Colin McRae Rally Game Review
Reviewed for the PC
By Stuart Harvey
After being hyped as the best rally game ever for the PC Colin McRae Rally hit the stores at the end of ’98 and was given a huge thumbs up by game reviewers. After having the game for a couple of months lets take a look to see if the acclaim is justified.
The game is comprised of four types of play - rally school, time trial, rally and championship, each of which can be played at any one of 3 levels of difficulty (novice, intermediate and expert). The first place to start is the rally school where you are given a series of tests in basic car control under the instruction of one C.McRae. These tests commence with driving in a straight line? and proceed to manoeuvring around cones and finally a simple stage. The tests are increased in difficulty as you progress from novice to expert. When you have left school you are now deemed "fit" to be let loose onto the stages (or not as the case may be). Alternatively, you can just go straight onto the stages and "bunk off" school.
Personally I found the best way was to begin with the time trial mode which enables you to play any stage in the countries available, this allows you to get a feel for the pace notes and a feel for the cars on offer. If you start in the novice mode you are limited to 2wd cars such as the Felicia, Golf, Ibiza and Megane. In intermediate you can have 4wd works cars only, such as Ford, Toyota, Scooby Doo and Mitsubishi. In expert mode you can pick from any of the two groupings.
The creators (‘Codemasters’) have done a terrific job with the realism, attention to detail and gameplay. Once you blast off from the start line you can see mud progressively gather on the car and gravel spray out from beneath your screaming wheels. Various driving conditions are included in the rallies with some stages being driven at night, in fog, in the wet and in blazing sunshine. The car takes damage as you rattle off banks and trees and details such as smashed lights, crumpled wings and in my case a crumpled roof can clearly be seen. The damage is not merely cosmetic as any damage also affects handling. The audio effects are equally impressive from ‘Nicky Grist’ calling the notes to the pops and bangs of the anti-lag systems.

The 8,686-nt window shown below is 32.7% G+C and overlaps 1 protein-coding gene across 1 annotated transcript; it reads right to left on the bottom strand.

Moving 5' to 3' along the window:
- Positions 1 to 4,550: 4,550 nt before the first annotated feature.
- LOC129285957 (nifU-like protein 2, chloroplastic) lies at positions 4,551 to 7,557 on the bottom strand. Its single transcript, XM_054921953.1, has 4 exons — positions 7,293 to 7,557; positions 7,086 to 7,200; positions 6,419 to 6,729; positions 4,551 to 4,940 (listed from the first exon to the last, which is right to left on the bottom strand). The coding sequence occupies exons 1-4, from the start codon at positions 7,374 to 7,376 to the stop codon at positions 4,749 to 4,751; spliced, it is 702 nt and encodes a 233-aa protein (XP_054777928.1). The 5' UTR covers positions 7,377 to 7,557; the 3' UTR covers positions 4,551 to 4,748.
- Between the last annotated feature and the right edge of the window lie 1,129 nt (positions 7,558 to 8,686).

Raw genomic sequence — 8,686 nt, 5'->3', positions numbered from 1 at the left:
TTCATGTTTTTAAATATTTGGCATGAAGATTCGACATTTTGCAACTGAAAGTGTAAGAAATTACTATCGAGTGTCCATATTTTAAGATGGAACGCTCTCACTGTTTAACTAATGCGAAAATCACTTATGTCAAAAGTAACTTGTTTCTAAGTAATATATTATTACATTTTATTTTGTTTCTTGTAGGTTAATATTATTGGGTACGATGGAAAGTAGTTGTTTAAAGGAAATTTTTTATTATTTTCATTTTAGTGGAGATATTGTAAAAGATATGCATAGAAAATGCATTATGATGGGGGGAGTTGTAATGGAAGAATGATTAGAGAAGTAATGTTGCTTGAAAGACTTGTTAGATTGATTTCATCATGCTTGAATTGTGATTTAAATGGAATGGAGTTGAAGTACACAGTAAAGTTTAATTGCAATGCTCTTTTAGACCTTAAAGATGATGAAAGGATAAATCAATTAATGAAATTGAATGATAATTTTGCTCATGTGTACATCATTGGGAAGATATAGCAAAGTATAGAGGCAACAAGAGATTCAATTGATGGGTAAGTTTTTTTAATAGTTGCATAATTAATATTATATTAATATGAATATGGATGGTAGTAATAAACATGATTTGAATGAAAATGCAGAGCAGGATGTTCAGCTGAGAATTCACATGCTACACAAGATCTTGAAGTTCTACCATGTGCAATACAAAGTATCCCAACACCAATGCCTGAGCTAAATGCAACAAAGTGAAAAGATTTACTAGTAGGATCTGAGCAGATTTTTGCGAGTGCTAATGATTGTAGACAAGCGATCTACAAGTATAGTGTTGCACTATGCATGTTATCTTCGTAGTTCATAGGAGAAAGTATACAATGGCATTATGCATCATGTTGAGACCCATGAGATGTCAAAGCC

At the heart of the game is the sheer fun of driving flat out and not worrying about paying for the damage. The stages are superb and contain all manner of bends to be found on real stages. From racing through villages on the Monte, the sweeping forest tracks of New Zealand to the twisty roads of Corsica (where much use of the handbrake is required – definitely an acquired skill!). You even encounter the odd spectator or two (probably watching for an ‘off’). Unfortunately, can’t run them over though – tried!
The only disappointment as far as I’m concerned – no Rally Of Finland. There are however strong rumours of a Colin McRae Rally 2 with expected release in autumn 1999.
All in all the game lives up to the expectations made up of it. There’s plenty of action, plenty of stages (52 in all over 8 countries) and if your short of the necessary to compete in the real thing – buy this!. The best rally game on the PC? – "no problem!"
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